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Positive Season: Lose to Gain – Creative Writing as Recovery

Tuesday 13 August 2013

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Words Spindle

I was 21 years old when I suffered a subarachnoid brain haemorrhage. I woke up after ten days in hospital with no recollection of the incident. I hadn’t eaten, walked, talked, or opened my eyes for ten days. I hadn’t written, I hadn’t read and I hadn’t listened to anything that I could recall. Fortunately I was able to write. I began writing two days after I woke up and poetry became my coping mechanism.  

The words of the poem Oxford literally poured out of me without any real conscious effort. After writing it I lay looking out of the window over the hospital allotments as a solitary tear rolled down my face. Unable to decode whether it dropped for sorrow or for joy I was suddenly aware of its symbolism for the entire scenario I now found my life in. When I tried to reason the situation I found little logic, and much guilt for having tried to – embodying the classic survivor’s guilt. However, all this evaporated when I held a pen.

Time, space and wonder, every mind at once will now ponder.
A frozen toe, nose and under, how curious that spring wakes from such a slumber.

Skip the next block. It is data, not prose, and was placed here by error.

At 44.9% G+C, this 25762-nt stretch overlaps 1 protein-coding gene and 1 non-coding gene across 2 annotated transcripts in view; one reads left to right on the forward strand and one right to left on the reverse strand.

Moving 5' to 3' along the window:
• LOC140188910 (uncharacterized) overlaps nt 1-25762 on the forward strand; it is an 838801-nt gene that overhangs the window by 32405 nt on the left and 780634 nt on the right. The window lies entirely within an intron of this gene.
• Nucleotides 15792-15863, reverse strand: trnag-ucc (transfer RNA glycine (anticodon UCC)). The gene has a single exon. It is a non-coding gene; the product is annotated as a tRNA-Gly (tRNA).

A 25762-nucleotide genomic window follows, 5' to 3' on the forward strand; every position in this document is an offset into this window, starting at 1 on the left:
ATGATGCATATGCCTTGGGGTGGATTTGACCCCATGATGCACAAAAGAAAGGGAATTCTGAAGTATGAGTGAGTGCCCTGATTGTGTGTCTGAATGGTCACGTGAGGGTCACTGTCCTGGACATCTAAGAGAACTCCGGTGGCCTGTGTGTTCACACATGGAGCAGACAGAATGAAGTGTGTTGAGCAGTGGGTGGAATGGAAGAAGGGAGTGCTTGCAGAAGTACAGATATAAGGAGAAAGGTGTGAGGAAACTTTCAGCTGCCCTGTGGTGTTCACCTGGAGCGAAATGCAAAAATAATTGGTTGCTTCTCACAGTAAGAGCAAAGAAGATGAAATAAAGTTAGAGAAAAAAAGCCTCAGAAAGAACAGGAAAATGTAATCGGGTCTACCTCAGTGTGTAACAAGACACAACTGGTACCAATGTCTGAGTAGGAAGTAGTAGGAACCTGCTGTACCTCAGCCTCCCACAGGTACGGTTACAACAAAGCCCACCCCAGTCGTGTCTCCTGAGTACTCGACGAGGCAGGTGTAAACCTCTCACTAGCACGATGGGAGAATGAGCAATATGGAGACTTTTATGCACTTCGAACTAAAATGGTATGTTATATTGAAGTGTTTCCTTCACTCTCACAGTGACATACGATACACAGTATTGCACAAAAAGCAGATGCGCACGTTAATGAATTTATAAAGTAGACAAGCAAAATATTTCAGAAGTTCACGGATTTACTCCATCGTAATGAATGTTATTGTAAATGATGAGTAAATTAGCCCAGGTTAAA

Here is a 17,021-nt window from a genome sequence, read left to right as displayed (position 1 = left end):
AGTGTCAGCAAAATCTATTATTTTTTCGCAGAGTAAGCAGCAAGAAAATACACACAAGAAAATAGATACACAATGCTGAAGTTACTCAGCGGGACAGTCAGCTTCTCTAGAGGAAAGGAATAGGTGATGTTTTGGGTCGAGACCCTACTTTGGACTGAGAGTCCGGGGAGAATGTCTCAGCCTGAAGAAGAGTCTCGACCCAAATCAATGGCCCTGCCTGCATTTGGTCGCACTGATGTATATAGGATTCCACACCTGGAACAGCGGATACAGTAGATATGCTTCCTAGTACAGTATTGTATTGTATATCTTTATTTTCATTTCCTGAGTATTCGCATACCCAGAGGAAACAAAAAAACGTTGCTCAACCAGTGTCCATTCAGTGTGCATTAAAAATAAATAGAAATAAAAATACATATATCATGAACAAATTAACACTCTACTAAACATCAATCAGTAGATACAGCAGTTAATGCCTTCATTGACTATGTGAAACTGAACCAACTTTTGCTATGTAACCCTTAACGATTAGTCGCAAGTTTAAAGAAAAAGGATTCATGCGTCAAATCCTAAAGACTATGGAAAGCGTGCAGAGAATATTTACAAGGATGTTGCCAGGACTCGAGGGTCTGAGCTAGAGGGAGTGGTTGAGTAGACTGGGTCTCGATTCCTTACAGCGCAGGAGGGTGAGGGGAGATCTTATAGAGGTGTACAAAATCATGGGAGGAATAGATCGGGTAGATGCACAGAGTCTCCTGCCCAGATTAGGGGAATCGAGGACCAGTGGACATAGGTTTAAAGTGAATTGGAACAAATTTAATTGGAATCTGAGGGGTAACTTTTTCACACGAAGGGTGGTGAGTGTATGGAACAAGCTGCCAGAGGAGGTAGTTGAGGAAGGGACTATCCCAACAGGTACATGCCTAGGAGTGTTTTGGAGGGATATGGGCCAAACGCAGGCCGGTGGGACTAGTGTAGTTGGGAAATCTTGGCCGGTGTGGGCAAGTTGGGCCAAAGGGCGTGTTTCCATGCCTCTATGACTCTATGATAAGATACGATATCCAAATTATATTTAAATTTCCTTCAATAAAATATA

I found an avenue to articulate my feelings, a way to express the words I could not bring myself to speak. Whilst searching for meaning out of the episode I took up meditation in a bid to allow in a space for reflective Art. This was echoed in what I believe is a crucial part of my recovery – the discovery and love I know have for classical music. Previously I was made impatient by its lack of words; now I realise they were there all along but I was unequipped to read them. Truly, Art in all its forms became a release, a way to deal with my emotions. Whether through my hands on clay and charcoal, through two fingers grasping a solitary pen, my eyes reading, or my ears and the splendour of Bach, Beethoven or Einaudi. Art brought me companionship along the left fork in the road which I now found myself walking.


I am able to look back at that fork now five years on. I feel directed from that period in my life where I gained the impetus to both complete and further my degree to postgraduate level. I see Art as crucial to that journey allowing me to stop and reflect on what matters in both Life and my role within that. I am now a couple of years into a career as a Youth and Community Worker where I am able to use the benefits I’ve learnt from Art to facilitate others in recognising the space they need to reflect.


Words: Alicia McMorrow
Illustration: Molly Walsh